17(1988); http://dx.doi.org/10.1063/1.555814View Description Hide Description
An estimation method developed by S. W. Benson and coworkers, for calculating the thermodynamic properties of organic compounds in the gas phase, has been extended to the liquid and solid phases for hydrocarbon compounds at 298.15 K. The second order approach which includes nearest neighbor interactions has been applied to the condensed phase. A total of 1311 comparisons are made between experimentally determined values and those calculated using additive group values. Of the 559 comparisons given for the enthalpy of formation (Δf H°) in the gas, liquid, and solid phases, the average difference (residual), without regard to sign, is 2.6 kJ/mol. The average differences for 390 comparisons for the heat capacity (C ○ p ) and 352 comparisons for the entropy (S°) in the three phases are 1.9 and 2.3 J.mol⋅K, respectively. The good agreement between experimental and calculated values shows that the Benson group additivity approach to the estimation of thermodynamic properties of organic compounds is applicable to the liquid and solid phases as well as the gas phase. Appendices provide example calculations of the thermodynamic properties of selected hydrocarbon compounds, total symmetry numbers, and methyl repulsion corrections. Most of the 144 references listed offer an indication of the activity in the development of estimation methods for calculating thermodynamic properties since 1931.
17(1988); http://dx.doi.org/10.1063/1.555815View Description Hide Description
Wavelengths and their classifications are compiled for the spectra of scandium, Sc i through Scxxi. Selections of data are based on the critical evaluations in the compilation of energy levels by Sugar and Corliss.8 These are updated by a thorough search of the subsequent literature. All classifications are verified with predictions made by differencing the energy levels. Spectra are ordered by ionization stage and listed by wavelength. Two finding lists are included, one containing Sc i to Sc iii and the other Sc iv to Sc xxi.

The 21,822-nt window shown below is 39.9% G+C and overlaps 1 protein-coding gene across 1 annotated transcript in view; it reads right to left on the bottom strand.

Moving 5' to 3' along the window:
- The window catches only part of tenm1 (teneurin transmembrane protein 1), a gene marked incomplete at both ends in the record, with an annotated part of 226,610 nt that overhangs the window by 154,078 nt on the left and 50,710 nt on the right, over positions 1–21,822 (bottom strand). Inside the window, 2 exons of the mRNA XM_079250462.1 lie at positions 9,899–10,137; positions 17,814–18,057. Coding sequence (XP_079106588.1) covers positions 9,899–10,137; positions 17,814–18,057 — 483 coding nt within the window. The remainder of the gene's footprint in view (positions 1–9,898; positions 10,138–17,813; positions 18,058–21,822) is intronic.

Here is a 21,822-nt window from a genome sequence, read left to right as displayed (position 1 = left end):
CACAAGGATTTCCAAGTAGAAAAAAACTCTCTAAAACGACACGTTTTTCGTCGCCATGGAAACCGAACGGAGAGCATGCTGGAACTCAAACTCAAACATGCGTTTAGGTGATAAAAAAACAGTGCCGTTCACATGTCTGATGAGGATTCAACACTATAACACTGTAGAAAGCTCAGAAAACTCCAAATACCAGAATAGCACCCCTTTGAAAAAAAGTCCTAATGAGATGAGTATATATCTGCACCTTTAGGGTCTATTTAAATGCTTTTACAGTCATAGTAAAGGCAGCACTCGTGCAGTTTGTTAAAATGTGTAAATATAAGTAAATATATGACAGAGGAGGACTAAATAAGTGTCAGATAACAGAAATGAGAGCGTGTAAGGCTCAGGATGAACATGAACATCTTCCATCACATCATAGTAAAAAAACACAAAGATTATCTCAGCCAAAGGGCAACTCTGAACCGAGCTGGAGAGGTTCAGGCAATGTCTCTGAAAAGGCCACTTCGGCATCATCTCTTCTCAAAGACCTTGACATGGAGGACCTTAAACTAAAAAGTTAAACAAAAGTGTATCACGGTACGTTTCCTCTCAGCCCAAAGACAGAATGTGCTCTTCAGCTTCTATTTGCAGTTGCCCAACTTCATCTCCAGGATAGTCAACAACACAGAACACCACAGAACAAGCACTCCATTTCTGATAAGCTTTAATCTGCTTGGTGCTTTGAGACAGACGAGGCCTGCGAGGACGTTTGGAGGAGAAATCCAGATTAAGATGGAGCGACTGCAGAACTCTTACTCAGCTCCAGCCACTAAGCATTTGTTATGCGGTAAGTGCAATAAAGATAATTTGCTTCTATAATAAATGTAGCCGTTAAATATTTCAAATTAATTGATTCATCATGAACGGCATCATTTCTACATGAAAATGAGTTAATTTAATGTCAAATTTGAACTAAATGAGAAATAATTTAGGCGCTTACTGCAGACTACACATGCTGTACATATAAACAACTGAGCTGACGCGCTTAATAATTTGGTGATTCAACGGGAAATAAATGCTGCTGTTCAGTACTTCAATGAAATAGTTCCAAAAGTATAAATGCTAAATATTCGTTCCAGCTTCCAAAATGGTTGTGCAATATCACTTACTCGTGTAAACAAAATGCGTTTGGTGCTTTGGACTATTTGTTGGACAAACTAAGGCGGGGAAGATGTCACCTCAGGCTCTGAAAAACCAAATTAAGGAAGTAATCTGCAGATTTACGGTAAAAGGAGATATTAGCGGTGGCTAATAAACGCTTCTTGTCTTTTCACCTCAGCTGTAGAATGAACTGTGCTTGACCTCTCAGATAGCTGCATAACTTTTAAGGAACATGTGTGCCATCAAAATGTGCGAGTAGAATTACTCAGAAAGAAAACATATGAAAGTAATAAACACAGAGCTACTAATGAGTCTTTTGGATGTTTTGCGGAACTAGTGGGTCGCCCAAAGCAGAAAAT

17(1988); http://dx.doi.org/10.1063/1.555816View Description Hide Description
The International Union of Pure and Applied Chemistry Commission on Atomic Weights and Isotopic Abundances has reviewed recent literature and confirmed the atomic weight values published in 1985, with one minor change. The current table of standard atomic weights is presented.
17(1988); http://dx.doi.org/10.1063/1.555817View Description Hide Description
Presented here are the values of the basic constants and conversion factors of physics and chemistry resulting from the 1986 least‐squares adjustment of the fundamental physical constants as published by the CODATA (Committee on Data for Science and Technology) Task Group on Fundamental Constants and recommended for international use by CODATA. The 1986 CODATA set of values replaces its predecessor published by the Task Group and recommended for international use by CODATA in 1973.